Death is one of the two great horrors of life from which we never recover. The other is love, and its kissing cousin, sex -- although not necessarily in that order.
So it goes with Maurice (Peter O'Toole), a very old, rather famous actor with a prostate problem and a lifetime of stories to tell about his work on stage and in film.
When we meet him at his home in London, he pretty much has only three people left in his life to hear them. Two are fellow thespians: Ian (Leslie Phillips), who's not as sick as he thinks, and Donald (Richard Griffiths), who's hardly sick at all (unless obesity counts). The other is his wife (Vanessa Redgrave), who still welcomes his visits, even though he abandoned her and their three children almost half a century ago.
Enter Jessie (Jodie Whittaker), Ian's grandniece, sent to look after the avuncular old cur. She's working-class, and then some, and she can't even cook a halibut. But when Maurice lays eyes on her, he once again becomes -- if only in his heart and mind -- something that he never really stopped being: horny and in love.
Let's be clear about something here: Maurice is not a dirty old man. There's nothing dirty about sexual desire, not when the object is your age, and not when she's young and beautiful. For whosoever loses that immutable craving might as well be dead. The gratifying friendship that develops between Ian and Jessie -- whom he dubs Venus, after a trip to a museum -- is lovely and sad and funny, just what you want from an intimate drama that distills human experience into 90 minutes. The screenplay, by the novelist-filmmaker Hanif Kureishi (My Beautiful Launderette), is beautifully concise, and Roger Michell (Notting Hill) directs it with the delicacy that it deserves.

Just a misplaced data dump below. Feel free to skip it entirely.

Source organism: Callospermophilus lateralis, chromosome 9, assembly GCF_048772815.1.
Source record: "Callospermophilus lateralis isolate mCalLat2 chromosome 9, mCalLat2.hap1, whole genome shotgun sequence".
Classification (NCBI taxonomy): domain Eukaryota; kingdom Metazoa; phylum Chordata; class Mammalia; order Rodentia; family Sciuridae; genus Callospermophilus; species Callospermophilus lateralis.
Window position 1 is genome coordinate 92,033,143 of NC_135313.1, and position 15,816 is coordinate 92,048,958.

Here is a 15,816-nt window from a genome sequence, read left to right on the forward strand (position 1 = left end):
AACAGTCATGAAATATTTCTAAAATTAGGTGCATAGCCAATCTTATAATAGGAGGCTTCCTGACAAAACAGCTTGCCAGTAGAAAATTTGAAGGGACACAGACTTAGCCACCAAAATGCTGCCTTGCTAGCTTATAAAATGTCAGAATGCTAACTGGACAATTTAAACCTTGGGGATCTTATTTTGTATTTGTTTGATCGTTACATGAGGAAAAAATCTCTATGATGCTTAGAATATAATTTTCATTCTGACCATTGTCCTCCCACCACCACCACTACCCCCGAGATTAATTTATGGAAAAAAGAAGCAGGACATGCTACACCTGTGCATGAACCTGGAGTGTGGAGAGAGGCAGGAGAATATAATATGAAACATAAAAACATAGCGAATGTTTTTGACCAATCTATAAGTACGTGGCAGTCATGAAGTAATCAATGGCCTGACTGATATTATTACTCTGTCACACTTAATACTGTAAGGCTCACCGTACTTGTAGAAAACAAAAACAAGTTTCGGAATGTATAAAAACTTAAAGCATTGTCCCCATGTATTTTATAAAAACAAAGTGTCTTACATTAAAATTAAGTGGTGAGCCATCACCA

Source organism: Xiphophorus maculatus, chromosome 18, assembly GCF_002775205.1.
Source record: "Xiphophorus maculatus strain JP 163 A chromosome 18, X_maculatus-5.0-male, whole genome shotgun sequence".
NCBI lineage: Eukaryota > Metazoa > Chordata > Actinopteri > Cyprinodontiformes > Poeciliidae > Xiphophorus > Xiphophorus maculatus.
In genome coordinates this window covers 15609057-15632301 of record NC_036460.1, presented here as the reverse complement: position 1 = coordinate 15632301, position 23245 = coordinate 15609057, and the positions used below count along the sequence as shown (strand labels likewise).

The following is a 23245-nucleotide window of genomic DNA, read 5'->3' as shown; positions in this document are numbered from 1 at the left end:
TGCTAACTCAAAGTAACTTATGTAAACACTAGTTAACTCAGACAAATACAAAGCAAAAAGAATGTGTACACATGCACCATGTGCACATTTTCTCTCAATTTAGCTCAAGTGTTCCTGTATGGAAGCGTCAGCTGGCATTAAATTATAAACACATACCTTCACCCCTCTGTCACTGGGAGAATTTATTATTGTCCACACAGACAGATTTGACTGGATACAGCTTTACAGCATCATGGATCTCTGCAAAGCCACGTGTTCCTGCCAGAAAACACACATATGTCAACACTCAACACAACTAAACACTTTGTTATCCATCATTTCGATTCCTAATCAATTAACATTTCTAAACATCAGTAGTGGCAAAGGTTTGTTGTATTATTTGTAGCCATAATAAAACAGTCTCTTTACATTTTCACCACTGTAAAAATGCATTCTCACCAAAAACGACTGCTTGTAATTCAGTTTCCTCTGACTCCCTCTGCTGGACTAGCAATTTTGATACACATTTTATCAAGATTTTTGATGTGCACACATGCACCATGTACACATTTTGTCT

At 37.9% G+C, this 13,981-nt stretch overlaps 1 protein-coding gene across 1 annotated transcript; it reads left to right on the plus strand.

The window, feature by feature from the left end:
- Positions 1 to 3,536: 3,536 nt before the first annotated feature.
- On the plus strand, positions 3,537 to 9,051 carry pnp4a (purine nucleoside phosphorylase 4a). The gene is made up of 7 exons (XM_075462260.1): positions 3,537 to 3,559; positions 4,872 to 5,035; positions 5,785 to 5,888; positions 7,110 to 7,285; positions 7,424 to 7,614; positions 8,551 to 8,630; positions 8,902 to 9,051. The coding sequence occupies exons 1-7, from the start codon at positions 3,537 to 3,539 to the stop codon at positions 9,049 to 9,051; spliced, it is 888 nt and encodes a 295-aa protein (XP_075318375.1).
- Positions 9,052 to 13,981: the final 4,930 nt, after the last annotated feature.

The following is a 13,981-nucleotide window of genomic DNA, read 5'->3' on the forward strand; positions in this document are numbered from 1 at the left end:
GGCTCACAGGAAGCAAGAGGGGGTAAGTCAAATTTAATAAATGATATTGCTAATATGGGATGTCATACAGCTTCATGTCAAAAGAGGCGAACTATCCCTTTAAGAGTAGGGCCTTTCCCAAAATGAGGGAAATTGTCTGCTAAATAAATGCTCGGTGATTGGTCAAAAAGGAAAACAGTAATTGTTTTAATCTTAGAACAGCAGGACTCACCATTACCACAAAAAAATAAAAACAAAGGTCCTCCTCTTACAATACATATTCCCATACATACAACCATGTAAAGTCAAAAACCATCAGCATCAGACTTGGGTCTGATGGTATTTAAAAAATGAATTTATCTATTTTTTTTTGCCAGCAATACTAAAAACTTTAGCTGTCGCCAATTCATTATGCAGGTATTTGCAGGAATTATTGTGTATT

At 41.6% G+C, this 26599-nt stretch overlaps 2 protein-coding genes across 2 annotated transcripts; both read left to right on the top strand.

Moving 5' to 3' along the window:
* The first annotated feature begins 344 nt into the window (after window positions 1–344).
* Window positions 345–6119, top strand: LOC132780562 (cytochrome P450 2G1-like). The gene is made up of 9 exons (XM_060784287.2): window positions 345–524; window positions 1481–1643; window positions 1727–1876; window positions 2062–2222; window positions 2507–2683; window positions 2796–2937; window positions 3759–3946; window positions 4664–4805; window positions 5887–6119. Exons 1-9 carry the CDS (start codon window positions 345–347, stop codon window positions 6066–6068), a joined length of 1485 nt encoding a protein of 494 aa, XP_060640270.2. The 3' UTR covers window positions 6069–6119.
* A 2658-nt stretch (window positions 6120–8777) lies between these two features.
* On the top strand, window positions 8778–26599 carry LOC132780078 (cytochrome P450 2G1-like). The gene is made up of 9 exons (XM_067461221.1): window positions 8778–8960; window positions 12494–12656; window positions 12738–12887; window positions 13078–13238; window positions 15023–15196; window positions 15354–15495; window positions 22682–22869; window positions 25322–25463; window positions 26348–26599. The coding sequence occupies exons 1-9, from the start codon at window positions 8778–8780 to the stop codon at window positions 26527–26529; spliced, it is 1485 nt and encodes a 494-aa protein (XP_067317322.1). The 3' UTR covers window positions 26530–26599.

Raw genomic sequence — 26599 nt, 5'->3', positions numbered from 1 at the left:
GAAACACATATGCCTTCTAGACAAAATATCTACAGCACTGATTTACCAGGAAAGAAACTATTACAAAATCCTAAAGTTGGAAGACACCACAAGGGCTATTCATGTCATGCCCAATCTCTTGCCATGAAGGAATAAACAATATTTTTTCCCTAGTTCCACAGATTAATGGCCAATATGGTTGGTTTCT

Venus begins with Maurice and Ian, two cagey old actors whose camaraderie has become their own personal vaudeville. Jessie shakes them up, and her character arc is intriguing: She's more curious about Maurice than she lets on, but she's disadvantaged by her social class, and the low expectations that come with it. She's a good girl, she is -- obviously, Eliza to his Pygmalion. But in real life, people are made of flesh, not clay.
The acting is quite fine, gentle and underplayed, except for a few moments when Kureishi and Michell allow the old-timers some light-hearted guignol. The centerpiece, of course, is the 74-year-old O'Toole, who neither looks good nor sounds good, and whose face seems to be locked into a curved half-grin. In other words: It's wonderful to see him again, just as he's always been, toned down by age perhaps, but also by the role. When Maurice serenades Jessie with Shakespeare's 18th sonnet, O'Toole breaths glorious life into a work of art that's become stale from too much study. If Venus is to be his swan song, then sing on.